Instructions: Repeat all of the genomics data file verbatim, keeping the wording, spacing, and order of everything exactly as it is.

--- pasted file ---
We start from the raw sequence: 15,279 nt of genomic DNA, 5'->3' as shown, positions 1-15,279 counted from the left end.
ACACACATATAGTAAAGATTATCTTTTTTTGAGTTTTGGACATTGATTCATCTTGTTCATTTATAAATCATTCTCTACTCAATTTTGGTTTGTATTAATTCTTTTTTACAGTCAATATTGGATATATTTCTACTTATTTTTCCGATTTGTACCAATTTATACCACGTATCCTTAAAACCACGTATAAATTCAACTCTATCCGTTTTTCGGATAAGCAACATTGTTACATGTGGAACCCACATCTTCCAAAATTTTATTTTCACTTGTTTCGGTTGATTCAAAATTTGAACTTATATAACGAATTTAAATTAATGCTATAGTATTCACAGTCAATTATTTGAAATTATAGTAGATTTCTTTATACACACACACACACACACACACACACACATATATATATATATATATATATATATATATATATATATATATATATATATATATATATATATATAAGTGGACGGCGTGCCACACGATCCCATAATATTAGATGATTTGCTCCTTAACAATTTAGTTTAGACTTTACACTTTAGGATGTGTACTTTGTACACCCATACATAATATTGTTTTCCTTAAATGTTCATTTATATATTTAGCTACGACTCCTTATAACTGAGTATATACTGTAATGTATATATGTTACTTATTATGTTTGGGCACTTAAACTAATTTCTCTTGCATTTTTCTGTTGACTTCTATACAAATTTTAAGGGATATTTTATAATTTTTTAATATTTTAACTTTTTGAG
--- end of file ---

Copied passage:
We start from the raw sequence: 15,279 nt of genomic DNA, 5'->3' as shown, positions 1-15,279 counted from the left end.
ACACACATATAGTAAAGATTATCTTTTTTTGAGTTTTGGACATTGATTCATCTTGTTCATTTATAAATCATTCTCTACTCAATTTTGGTTTGTATTAATTCTTTTTTACAGTCAATATTGGATATATTTCTACTTATTTTTCCGATTTGTACCAATTTATACCACGTATCCTTAAAACCACGTATAAATTCAACTCTATCCGTTTTTCGGATAAGCAACATTGTTACATGTGGAACCCACATCTTCCAAAATTTTATTTTCACTTGTTTCGGTTGATTCAAAATTTGAACTTATATAACGAATTTAAATTAATGCTATAGTATTCACAGTCAATTATTTGAAATTATAGTAGATTTCTTTATACACACACACACACACACACACACACACATATATATATATATATATATATATATATATATATATATATATATATATATATATATATATATATAAGTGGACGGCGTGCCACACGATCCCATAATATTAGATGATTTGCTCCTTAACAATTTAGTTTAGACTTTACACTTTAGGATGTGTACTTTGTACACCCATACATAATATTGTTTTCCTTAAATGTTCATTTATATATTTAGCTACGACTCCTTATAACTGAGTATATACTGTAATGTATATATGTTACTTATTATGTTTGGGCACTTAAACTAATTTCTCTTGCATTTTTCTGTTGACTTCTATACAAATTTTAAGGGATATTTTATAATTTTTTAATATTTTAACTTTTTGAG